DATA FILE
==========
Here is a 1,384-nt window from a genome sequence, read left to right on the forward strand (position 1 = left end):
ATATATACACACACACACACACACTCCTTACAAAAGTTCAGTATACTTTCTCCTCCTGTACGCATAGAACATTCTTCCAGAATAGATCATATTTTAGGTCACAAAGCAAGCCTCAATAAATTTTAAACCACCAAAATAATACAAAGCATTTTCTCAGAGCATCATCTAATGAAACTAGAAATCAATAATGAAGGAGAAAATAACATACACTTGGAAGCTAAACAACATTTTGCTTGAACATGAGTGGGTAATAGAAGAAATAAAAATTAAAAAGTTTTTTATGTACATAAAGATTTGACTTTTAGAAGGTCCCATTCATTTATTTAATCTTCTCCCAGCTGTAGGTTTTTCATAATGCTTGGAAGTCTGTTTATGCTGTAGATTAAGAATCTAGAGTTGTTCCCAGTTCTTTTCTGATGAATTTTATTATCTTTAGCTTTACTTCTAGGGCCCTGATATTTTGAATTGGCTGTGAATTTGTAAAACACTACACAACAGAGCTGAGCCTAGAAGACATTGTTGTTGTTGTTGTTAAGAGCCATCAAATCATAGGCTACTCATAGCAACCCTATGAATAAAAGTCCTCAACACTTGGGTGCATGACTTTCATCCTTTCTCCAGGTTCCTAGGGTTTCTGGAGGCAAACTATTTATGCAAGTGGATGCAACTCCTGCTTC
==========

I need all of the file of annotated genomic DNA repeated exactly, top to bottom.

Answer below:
Here is a 1,384-nt window from a genome sequence, read left to right on the forward strand (position 1 = left end):
ATATATACACACACACACACACACTCCTTACAAAAGTTCAGTATACTTTCTCCTCCTGTACGCATAGAACATTCTTCCAGAATAGATCATATTTTAGGTCACAAAGCAAGCCTCAATAAATTTTAAACCACCAAAATAATACAAAGCATTTTCTCAGAGCATCATCTAATGAAACTAGAAATCAATAATGAAGGAGAAAATAACATACACTTGGAAGCTAAACAACATTTTGCTTGAACATGAGTGGGTAATAGAAGAAATAAAAATTAAAAAGTTTTTTATGTACATAAAGATTTGACTTTTAGAAGGTCCCATTCATTTATTTAATCTTCTCCCAGCTGTAGGTTTTTCATAATGCTTGGAAGTCTGTTTATGCTGTAGATTAAGAATCTAGAGTTGTTCCCAGTTCTTTTCTGATGAATTTTATTATCTTTAGCTTTACTTCTAGGGCCCTGATATTTTGAATTGGCTGTGAATTTGTAAAACACTACACAACAGAGCTGAGCCTAGAAGACATTGTTGTTGTTGTTGTTAAGAGCCATCAAATCATAGGCTACTCATAGCAACCCTATGAATAAAAGTCCTCAACACTTGGGTGCATGACTTTCATCCTTTCTCCAGGTTCCTAGGGTTTCTGGAGGCAAACTATTTATGCAAGTGGATGCAACTCCTGCTTC